How to Choose and Plant a Tree
To ensure a tree has a good future, choose a nice specimen with attractive foliage, undamaged bark, and a burlapped root ball
Q: I want to plant a tree in remembrance of my grandson. What can I do to make sure it survives? —Peggy Curvin, Imlay City, Mich.
A: Roger Cook replies: Planting a tree certainly is a wonderful way to remember a loved one. To make sure a new tree has a good future, choose a location at least 15 feet from the house and where there aren't any overhead utility lines.
A local nursery can help you identify the most suitable trees for your spot. Next, look for a nice specimen, one with attractive foliage, undamaged bark, and a burlapped root ball. (Container-grown trees may have stunted, pot-bound root systems, which makes them less resilient and harder to establish.)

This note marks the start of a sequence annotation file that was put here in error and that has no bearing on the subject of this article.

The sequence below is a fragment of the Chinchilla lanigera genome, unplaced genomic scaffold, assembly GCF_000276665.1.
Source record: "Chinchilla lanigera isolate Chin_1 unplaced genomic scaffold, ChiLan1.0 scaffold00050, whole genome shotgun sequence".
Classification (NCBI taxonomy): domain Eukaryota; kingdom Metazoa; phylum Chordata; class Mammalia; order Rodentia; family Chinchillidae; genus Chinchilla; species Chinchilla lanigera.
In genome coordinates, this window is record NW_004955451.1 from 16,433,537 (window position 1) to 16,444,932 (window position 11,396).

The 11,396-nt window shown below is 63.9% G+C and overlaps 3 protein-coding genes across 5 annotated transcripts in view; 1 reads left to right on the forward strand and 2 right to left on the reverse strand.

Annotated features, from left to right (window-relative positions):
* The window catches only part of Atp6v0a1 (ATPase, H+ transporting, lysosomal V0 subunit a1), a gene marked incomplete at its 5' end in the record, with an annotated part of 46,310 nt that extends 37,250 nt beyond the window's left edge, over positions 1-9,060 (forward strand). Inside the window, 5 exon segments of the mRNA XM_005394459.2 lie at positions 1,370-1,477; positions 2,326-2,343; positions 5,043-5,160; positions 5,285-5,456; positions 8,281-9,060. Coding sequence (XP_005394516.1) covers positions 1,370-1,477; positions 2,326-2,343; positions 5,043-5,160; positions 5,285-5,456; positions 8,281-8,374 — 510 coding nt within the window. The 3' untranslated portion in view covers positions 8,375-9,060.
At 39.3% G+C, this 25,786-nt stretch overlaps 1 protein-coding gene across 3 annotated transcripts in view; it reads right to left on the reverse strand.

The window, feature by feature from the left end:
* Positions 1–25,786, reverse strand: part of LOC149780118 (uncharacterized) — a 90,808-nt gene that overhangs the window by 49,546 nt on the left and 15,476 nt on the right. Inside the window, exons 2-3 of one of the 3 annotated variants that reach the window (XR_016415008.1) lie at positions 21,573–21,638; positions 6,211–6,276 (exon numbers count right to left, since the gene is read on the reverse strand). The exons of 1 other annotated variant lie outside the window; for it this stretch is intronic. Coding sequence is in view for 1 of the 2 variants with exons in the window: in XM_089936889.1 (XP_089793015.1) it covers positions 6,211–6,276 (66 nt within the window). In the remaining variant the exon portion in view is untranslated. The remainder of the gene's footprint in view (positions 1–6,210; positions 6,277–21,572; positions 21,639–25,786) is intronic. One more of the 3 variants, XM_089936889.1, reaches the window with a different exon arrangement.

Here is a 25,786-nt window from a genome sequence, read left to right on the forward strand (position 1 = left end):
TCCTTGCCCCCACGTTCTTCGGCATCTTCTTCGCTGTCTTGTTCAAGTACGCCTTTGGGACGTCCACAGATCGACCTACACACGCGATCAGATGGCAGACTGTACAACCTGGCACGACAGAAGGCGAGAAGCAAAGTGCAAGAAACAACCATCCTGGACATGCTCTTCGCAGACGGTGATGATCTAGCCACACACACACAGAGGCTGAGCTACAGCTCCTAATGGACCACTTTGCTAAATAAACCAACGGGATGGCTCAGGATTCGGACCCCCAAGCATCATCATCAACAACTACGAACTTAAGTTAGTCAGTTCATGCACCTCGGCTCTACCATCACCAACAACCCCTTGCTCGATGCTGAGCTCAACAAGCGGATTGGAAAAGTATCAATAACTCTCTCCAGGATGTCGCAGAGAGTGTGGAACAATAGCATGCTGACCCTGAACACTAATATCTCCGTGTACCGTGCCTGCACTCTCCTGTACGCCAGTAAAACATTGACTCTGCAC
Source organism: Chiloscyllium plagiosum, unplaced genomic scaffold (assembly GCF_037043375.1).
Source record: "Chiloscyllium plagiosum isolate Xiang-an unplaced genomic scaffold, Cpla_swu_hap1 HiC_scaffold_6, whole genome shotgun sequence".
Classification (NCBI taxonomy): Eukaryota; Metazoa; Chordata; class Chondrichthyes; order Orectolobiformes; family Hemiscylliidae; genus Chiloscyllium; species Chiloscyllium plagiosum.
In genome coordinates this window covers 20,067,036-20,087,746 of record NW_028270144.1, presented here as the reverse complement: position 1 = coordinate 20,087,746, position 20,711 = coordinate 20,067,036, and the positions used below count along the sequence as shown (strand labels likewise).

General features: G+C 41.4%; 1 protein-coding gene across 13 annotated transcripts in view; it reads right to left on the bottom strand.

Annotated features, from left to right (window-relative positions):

Have the nursery deliver your tree as close to the planting site as is practical. Then follow these steps to give your living memorial its best chance to reach a healthy maturity.
To watch Roger plant the tree, go to Ask TOH | Tree, Basement Drain